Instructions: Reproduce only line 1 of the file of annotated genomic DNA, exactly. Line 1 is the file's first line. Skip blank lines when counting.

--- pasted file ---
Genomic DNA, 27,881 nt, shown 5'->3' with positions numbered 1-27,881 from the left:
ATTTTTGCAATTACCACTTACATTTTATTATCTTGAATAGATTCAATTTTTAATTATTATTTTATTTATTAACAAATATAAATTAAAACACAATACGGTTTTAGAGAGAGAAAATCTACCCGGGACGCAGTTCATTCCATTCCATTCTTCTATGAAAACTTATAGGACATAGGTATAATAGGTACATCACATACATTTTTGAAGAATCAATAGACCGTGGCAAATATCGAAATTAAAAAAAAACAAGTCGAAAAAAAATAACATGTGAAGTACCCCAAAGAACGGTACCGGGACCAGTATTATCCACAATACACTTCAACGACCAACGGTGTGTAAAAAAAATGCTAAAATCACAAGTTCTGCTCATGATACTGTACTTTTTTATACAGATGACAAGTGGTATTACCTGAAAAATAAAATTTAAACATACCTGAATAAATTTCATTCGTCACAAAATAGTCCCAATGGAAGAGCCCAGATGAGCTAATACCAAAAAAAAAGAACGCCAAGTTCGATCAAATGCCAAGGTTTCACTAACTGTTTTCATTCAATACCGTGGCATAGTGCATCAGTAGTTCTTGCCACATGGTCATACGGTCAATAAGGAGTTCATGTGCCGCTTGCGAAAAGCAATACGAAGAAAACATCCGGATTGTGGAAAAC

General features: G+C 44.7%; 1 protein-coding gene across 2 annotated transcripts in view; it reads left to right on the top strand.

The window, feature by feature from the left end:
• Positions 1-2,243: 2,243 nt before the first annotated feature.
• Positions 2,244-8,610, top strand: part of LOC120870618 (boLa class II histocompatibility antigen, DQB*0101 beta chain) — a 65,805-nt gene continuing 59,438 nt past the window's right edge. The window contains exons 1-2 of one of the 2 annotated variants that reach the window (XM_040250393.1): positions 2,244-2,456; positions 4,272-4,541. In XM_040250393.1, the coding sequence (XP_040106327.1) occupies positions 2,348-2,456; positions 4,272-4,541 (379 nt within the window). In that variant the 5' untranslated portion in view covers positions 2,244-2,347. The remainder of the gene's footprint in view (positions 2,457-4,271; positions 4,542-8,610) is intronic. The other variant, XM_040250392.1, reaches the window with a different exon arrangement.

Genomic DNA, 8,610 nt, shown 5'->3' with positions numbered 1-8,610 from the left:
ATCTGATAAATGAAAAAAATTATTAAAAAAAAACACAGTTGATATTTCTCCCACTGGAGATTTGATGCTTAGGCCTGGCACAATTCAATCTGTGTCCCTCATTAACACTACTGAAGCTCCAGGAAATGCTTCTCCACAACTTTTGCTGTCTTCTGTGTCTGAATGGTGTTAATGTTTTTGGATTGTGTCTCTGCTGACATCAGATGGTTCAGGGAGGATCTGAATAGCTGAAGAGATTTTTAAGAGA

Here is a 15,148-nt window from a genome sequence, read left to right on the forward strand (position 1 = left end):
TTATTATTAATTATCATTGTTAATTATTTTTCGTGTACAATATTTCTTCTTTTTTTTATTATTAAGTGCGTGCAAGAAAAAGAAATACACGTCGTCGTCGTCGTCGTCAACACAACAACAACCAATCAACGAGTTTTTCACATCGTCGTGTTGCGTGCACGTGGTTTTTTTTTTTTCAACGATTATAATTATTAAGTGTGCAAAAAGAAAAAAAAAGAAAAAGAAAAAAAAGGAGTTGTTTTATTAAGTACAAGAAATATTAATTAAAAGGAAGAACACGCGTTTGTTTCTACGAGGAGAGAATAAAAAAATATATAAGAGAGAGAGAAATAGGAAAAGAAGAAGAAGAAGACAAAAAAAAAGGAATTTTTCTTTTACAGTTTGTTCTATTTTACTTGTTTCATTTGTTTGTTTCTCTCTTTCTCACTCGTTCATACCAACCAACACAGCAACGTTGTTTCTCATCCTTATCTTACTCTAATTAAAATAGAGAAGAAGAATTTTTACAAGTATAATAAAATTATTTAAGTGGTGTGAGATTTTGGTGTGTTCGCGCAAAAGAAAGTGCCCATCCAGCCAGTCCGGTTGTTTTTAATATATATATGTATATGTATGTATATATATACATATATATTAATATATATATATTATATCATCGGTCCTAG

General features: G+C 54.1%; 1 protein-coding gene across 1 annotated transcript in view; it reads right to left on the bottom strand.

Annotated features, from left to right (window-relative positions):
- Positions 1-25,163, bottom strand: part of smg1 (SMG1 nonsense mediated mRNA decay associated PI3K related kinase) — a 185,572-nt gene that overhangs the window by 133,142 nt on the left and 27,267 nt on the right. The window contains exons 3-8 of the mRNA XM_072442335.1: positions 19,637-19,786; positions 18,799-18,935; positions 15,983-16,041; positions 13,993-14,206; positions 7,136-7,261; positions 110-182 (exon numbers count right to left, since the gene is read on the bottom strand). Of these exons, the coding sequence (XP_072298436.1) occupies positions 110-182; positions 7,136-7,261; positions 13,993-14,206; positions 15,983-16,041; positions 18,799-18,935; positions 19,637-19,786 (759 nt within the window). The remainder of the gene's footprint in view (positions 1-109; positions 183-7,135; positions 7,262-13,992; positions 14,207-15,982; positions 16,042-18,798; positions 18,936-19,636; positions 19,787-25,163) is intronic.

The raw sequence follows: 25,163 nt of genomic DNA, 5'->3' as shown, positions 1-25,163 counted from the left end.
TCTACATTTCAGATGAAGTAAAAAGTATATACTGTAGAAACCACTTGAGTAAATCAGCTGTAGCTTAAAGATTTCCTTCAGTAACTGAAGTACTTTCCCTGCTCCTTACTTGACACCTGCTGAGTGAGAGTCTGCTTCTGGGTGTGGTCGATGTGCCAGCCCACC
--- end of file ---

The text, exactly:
Genomic DNA, 27,881 nt, shown 5'->3' with positions numbered 1-27,881 from the left: